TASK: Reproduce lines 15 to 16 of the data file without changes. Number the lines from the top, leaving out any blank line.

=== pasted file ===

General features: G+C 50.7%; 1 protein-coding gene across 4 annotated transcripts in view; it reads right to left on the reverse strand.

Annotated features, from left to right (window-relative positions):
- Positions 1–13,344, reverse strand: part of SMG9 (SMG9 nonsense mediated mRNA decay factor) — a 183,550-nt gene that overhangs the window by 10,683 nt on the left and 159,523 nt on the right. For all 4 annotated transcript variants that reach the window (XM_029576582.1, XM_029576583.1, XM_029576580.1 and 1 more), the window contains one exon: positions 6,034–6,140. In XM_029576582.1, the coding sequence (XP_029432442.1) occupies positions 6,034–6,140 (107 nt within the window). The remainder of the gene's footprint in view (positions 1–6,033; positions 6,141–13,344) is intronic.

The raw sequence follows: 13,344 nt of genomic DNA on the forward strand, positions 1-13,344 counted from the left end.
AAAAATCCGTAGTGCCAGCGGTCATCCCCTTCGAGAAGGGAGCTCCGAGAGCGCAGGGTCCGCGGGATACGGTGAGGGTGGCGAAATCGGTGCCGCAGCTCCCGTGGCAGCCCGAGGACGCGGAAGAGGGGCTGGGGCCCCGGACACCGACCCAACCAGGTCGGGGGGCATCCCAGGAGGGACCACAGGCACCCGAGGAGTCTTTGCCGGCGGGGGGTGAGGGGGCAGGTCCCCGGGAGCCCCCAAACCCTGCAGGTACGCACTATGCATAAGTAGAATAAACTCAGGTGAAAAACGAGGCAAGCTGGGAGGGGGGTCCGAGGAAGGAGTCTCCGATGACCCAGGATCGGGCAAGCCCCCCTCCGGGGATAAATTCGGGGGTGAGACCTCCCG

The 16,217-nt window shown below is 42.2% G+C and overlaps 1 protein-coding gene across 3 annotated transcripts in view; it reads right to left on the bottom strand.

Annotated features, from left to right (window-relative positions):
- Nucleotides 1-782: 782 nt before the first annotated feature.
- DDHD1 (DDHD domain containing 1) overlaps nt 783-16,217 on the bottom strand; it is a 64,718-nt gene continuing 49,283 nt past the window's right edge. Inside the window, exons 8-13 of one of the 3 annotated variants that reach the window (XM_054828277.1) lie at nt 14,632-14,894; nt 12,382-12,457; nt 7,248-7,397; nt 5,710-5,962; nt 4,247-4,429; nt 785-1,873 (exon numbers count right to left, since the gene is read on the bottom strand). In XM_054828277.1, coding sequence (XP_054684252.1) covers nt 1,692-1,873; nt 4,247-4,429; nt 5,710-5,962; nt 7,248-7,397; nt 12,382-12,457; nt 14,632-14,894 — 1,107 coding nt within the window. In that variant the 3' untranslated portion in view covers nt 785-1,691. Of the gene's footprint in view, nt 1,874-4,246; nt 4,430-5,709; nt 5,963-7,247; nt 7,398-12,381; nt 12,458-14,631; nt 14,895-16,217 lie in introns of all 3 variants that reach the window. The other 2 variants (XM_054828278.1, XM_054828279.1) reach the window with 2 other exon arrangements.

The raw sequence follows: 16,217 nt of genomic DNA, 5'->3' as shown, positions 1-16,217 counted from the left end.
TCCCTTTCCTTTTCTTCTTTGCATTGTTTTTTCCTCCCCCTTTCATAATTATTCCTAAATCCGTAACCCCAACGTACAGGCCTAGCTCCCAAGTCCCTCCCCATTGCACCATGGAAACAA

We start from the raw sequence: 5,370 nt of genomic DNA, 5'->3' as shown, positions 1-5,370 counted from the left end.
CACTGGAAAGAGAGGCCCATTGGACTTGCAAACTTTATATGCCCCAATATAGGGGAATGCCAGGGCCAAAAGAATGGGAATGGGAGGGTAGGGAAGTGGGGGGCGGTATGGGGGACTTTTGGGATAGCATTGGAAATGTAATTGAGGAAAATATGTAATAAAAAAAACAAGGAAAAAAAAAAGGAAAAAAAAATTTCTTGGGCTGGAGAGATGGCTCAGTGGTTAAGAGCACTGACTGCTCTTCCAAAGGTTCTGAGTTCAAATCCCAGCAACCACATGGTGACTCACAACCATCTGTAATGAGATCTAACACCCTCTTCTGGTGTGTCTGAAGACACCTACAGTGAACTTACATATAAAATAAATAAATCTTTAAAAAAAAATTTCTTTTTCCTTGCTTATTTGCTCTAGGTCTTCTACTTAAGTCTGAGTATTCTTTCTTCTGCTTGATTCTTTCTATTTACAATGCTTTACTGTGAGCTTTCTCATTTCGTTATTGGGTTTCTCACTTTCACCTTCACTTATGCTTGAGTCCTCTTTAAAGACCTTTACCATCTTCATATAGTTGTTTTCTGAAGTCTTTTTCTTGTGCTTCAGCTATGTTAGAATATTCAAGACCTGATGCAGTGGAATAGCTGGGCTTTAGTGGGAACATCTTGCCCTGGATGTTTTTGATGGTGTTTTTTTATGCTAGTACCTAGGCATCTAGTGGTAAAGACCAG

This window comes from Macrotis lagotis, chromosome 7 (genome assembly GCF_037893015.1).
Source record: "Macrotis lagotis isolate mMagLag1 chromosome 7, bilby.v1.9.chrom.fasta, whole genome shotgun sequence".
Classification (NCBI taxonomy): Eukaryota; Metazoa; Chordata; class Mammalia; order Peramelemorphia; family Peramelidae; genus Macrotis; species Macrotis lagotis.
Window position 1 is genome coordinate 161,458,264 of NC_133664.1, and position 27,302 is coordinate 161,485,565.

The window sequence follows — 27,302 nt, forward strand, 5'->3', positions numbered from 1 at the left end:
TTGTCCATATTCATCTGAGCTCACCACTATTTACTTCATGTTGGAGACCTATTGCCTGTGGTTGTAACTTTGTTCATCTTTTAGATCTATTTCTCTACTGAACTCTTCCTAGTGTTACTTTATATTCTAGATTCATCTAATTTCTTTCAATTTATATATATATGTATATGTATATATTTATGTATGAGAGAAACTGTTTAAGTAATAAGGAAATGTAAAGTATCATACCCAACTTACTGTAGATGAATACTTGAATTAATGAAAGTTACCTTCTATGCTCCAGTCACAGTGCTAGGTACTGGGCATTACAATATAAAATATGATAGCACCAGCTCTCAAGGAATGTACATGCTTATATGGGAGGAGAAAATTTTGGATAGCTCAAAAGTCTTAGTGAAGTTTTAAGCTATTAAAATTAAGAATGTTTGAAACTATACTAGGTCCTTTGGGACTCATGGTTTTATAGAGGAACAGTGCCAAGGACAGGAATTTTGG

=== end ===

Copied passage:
Source record: "Macrotis lagotis isolate mMagLag1 chromosome 7, bilby.v1.9.chrom.fasta, whole genome shotgun sequence".
Classification (NCBI taxonomy): Eukaryota; Metazoa; Chordata; class Mammalia; order Peramelemorphia; family Peramelidae; genus Macrotis; species Macrotis lagotis.